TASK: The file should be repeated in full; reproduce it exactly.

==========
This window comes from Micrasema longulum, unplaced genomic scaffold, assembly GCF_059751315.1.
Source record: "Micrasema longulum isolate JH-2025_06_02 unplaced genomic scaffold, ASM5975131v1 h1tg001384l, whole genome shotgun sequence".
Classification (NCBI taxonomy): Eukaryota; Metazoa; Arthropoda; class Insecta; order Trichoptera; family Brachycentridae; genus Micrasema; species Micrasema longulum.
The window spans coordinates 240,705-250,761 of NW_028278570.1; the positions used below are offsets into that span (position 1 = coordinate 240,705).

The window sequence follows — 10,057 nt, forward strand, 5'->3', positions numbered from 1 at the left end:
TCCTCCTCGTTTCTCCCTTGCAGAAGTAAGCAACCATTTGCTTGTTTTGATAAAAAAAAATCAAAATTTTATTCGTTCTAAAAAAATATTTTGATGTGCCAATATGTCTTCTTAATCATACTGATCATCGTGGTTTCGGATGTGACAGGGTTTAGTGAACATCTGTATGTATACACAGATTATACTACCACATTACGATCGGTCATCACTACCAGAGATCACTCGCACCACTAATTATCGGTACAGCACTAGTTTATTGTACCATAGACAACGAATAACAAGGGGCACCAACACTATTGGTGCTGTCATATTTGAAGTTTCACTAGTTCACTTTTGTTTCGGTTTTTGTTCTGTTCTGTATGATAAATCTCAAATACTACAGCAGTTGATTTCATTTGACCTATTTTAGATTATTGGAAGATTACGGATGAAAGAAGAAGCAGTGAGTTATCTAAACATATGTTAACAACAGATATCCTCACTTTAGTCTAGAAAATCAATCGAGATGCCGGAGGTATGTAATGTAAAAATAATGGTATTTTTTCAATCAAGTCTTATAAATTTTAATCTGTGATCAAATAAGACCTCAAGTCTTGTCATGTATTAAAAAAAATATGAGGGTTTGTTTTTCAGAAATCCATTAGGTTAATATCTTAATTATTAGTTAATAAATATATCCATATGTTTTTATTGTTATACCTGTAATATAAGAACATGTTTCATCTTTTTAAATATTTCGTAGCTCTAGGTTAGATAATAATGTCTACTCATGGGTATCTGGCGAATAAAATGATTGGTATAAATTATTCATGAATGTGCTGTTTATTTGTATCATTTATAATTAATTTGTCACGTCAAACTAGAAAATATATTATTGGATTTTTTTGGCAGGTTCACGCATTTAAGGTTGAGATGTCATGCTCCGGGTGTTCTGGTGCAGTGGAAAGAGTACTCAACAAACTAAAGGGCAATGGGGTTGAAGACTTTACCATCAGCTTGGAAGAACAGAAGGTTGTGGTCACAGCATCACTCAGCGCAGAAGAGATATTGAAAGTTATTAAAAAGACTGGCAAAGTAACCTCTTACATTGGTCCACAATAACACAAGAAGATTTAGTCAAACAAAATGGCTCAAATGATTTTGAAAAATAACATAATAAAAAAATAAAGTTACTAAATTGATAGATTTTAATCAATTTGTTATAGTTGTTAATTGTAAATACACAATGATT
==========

This window comes from Micrasema longulum, unplaced genomic scaffold, assembly GCF_059751315.1.
Source record: "Micrasema longulum isolate JH-2025_06_02 unplaced genomic scaffold, ASM5975131v1 h1tg001384l, whole genome shotgun sequence".
Classification (NCBI taxonomy): Eukaryota; Metazoa; Arthropoda; class Insecta; order Trichoptera; family Brachycentridae; genus Micrasema; species Micrasema longulum.
The window spans coordinates 240,705-250,761 of NW_028278570.1; the positions used below are offsets into that span (position 1 = coordinate 240,705).

The window sequence follows — 10,057 nt, forward strand, 5'->3', positions numbered from 1 at the left end:
TCCTCCTCGTTTCTCCCTTGCAGAAGTAAGCAACCATTTGCTTGTTTTGATAAAAAAAAATCAAAATTTTATTCGTTCTAAAAAAATATTTTGATGTGCCAATATGTCTTCTTAATCATACTGATCATCGTGGTTTCGGATGTGACAGGGTTTAGTGAACATCTGTATGTATACACAGATTATACTACCACATTACGATCGGTCATCACTACCAGAGATCACTCGCACCACTAATTATCGGTACAGCACTAGTTTATTGTACCATAGACAACGAATAACAAGGGGCACCAACACTATTGGTGCTGTCATATTTGAAGTTTCACTAGTTCACTTTTGTTTCGGTTTTTGTTCTGTTCTGTATGATAAATCTCAAATACTACAGCAGTTGATTTCATTTGACCTATTTTAGATTATTGGAAGATTACGGATGAAAGAAGAAGCAGTGAGTTATCTAAACATATGTTAACAACAGATATCCTCACTTTAGTCTAGAAAATCAATCGAGATGCCGGAGGTATGTAATGTAAAAATAATGGTATTTTTTCAATCAAGTCTTATAAATTTTAATCTGTGATCAAATAAGACCTCAAGTCTTGTCATGTATTAAAAAAAATATGAGGGTTTGTTTTTCAGAAATCCATTAGGTTAATATCTTAATTATTAGTTAATAAATATATCCATATGTTTTTATTGTTATACCTGTAATATAAGAACATGTTTCATCTTTTTAAATATTTCGTAGCTCTAGGTTAGATAATAATGTCTACTCATGGGTATCTGGCGAATAAAATGATTGGTATAAATTATTCATGAATGTGCTGTTTATTTGTATCATTTATAATTAATTTGTCACGTCAAACTAGAAAATATATTATTGGATTTTTTTGGCAGGTTCACGCATTTAAGGTTGAGATGTCATGCTCCGGGTGTTCTGGTGCAGTGGAAAGAGTACTCAACAAACTAAAGGGCAATGGGGTTGAAGACTTTACCATCAGCTTGGAAGAACAGAAGGTTGTGGTCACAGCATCACTCAGCGCAGAAGAGATATTGAAAGTTATTAAAAAGACTGGCAAAGTAACCTCTTACATTGGTCCACAATAACACAAGAAGATTTAGTCAAACAAAATGGCTCAAATGATTTTGAAAAATAACATAATAAAAAAATAAAGTTACTAAATTGATAGATTTTAATCAATTTGTTATAGTTGTTAATTGTAAATACACAATGATT